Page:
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Some language designer create a language that focus on developers so they can be happy. Can a programming language make a programmer happy? In what way a programming language make a programmer happy? In the end all programming language is the same isn't it? You also have the burden to do the work which might not make you happy anymore.


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All languages aren't the same. Assembly language doesn't make me nearly as happy as python. –  John Berryman Jan 12 '11 at 4:28
So it's personal. Not really objective right? –  Joshua Partogi Jan 12 '11 at 4:53
Java makes me happy. C++ makes me very depressed :P –  Anto Jan 12 '11 at 6:12
happiness is individual's perception. –  pramodc84 Jan 12 '11 at 6:18
Strange, for me it's the other way 'round - Java makes me angry, PHP depressed, but C++ makes me joyful and happy. Tastes differ, obviously. –  foo Jan 12 '11 at 6:58

16 Answers 16

up vote 38 down vote accepted

The amount of happiness you derive from a programming language is the inverse of the amount of cognitive friction to accomplish a programming task. Ie lots of unnecessary crap will take you out of flow and out of your "zone of happiness" :)

+1 - short, general, and to the point. –  foo Jan 12 '11 at 7:00
You know, I think a good IDE goes a long way to reducing 'cognitive friction' too. –  RYFN Jan 12 '11 at 23:10

Someone had to mention it - Lolcode always makes me happy:

  UP VAR!!1

It never fails to make me smile :)

definately a love/hate thing I think! –  RYFN Jan 12 '11 at 15:40
<spit take> ... –  RedBlueThing Jan 12 '11 at 23:55

When I'm not hitting my head against the wall I'm happy.

  • Some languages pass this test,
  • some fail,
  • most pass some of the time,
  • some would leave me brain damaged.

An excerpt from the "Happy" language


Mmmmm, I'm happy. Until they fire me and I'm burned at the stake by all the other developers in the world.

If your specifications are that good, you should be happy ;) –  hiena Jan 12 '11 at 16:00
It turns out his requirements spec was written in C#. –  Scott Whitlock Jan 12 '11 at 17:25
That would not work at all... you need to change the first line to: Application=NaturalLanguage.read("/RequirementsSpecification.doc").ConvertTo(cli‌​ent.ReallyNeeds()) –  JoelFan Jan 12 '11 at 21:45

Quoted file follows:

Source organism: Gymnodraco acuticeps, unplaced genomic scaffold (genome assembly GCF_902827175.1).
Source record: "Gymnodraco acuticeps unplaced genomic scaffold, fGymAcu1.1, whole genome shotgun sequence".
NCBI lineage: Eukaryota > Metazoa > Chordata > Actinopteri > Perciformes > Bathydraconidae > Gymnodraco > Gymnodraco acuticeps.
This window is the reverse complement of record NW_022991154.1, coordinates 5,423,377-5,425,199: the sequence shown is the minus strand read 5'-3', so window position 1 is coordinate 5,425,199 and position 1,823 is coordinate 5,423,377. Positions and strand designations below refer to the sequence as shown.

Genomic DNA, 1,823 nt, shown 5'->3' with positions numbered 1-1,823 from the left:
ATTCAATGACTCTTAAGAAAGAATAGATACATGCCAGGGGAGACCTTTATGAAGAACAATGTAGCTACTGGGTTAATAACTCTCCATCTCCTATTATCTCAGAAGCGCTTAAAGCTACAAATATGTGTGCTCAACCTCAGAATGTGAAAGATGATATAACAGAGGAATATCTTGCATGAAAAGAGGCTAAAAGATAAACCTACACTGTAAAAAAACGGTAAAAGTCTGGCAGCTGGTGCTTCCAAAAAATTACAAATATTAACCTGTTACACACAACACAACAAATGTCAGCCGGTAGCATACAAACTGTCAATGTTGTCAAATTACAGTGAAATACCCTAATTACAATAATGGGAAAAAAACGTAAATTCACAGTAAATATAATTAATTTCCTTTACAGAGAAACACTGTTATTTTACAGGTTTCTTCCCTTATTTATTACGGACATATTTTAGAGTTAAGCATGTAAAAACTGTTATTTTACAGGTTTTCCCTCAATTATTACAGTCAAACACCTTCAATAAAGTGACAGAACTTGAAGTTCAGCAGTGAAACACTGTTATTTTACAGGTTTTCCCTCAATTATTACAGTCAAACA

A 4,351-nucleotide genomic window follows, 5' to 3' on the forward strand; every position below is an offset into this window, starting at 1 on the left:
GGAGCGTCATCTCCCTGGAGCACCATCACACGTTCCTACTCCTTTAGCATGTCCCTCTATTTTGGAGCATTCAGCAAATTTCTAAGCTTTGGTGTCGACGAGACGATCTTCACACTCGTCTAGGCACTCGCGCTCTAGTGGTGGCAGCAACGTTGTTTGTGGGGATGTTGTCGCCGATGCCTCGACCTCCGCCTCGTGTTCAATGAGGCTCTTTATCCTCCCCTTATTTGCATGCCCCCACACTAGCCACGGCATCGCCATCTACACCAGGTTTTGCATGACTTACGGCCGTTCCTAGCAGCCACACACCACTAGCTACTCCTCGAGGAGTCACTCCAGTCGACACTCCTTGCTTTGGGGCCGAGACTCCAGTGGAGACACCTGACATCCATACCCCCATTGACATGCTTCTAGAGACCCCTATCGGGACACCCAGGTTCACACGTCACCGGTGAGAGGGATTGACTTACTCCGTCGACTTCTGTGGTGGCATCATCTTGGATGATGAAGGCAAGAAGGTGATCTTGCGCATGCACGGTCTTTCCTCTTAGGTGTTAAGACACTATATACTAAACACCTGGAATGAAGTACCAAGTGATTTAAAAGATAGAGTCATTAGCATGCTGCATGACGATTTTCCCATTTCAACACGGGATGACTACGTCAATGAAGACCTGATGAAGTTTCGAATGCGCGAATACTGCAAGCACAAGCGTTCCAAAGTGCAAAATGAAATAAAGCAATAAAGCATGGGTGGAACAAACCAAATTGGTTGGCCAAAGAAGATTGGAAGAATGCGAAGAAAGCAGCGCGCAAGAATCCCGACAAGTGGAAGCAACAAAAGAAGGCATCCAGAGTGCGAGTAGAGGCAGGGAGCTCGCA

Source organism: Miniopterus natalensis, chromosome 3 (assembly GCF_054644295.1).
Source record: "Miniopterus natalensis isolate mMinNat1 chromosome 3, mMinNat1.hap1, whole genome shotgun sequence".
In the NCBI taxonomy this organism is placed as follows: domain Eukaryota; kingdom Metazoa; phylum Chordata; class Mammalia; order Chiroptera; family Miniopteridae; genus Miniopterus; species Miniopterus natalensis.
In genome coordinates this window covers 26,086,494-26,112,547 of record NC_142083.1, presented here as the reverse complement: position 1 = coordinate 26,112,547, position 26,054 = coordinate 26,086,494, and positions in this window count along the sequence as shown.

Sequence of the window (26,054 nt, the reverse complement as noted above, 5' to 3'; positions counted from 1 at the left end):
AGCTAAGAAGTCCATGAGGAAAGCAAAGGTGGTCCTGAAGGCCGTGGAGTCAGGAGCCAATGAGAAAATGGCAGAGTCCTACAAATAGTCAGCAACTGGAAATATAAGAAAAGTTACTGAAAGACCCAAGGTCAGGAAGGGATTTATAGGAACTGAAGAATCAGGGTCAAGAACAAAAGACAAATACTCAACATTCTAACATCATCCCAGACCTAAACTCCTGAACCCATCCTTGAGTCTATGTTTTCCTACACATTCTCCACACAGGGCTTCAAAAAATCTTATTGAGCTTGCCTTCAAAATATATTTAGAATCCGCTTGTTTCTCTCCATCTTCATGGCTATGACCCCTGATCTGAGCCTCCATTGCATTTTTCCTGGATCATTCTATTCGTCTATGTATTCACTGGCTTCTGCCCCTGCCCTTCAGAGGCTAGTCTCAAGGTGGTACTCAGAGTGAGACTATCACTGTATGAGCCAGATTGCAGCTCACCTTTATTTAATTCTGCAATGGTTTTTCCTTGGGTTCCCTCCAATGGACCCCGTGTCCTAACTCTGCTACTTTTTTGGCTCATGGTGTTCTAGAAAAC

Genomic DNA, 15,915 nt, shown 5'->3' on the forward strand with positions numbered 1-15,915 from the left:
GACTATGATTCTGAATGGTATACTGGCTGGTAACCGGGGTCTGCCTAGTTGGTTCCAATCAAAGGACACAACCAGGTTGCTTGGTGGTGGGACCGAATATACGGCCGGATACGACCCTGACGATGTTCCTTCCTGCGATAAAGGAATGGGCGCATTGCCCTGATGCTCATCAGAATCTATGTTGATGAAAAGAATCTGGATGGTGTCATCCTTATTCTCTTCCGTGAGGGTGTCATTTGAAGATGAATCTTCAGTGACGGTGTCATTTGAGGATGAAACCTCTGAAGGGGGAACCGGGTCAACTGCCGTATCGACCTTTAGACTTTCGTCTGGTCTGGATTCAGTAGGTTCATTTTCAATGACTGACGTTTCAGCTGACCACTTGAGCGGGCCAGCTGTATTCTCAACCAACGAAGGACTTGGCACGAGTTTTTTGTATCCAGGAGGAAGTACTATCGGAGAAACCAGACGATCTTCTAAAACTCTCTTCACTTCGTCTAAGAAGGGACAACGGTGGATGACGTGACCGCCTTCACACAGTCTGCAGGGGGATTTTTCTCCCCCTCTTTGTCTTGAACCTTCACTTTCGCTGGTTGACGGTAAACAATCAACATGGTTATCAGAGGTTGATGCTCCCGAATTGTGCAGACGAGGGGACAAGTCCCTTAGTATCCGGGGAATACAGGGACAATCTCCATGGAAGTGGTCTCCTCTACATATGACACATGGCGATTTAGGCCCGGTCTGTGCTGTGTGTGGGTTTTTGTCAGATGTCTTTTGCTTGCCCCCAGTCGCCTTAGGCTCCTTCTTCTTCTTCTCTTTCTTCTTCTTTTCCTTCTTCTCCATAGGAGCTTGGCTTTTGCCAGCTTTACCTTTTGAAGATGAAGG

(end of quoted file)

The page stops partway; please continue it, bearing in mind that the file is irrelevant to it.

The main reason I don't like a programming language is when I've had to maintain very ugly code written in that language.

For example, I don't like C++ because I've had to maintain utterly diabolical legacy C++ code in several previous jobs. By contrast, I like Java because most of the Java code I've ever had to maintain has been fairly well written.

It mostly comes down to what MattiasK says I think.


core javascript made me unhappy, jquery did bring lot of happiness for me.

maybe i didn't try as hard as i could being involved in other stuff but today in web 2.0 world and when there are talks about 3.0 it is really must to know something like that ,jquery is the right alternative to that when rapid development is the priority


All Programming languages are not same, IMHO, I'm pretty happy with Java, because of it's syntax, strongly typed variables, pretty understandable API, predefined libraries, etc. But, JavaScript makes me to pich my hair. It's not a strongly typed language. And, a lot of libraries are there with different approach.

@dan_waterworth : You aren't correct at all! –  Abimaran Kugathasan Jan 12 '11 at 6:28
@dan_waterworth : From your point of view, Tamil, Sinhala, and some others. Finally, little bit of english, to communicate some creatures here. heee hee –  Abimaran Kugathasan Jan 12 '11 at 7:27
Agreed, Javascript just feels icky and makes me feel like I'm walking on a glass walkway. Not having strongly typed objects scares me. –  Sergio Jan 12 '11 at 13:30

A programming language makes you happy when the thought processes you use to work in your problem domain match the thought processes the language supports (not merely allows, mind, but supports!).

A programming language makes you unhappy when the thought processes you use to work in your problem domain do not match the thought processes the language supports (again, as opposed to merely allows).

(A programming language will drive you to wishing death on all of its advocates when the thought process you use to work in your problem domain are actively stifled by the language.)

There are some implications to these:

  • First, the thought processes you use may vary according to the problem domain you're working in. If you're writing an embedded controller's firmware you'll be using different mental tools than if you're writing some form of AI system.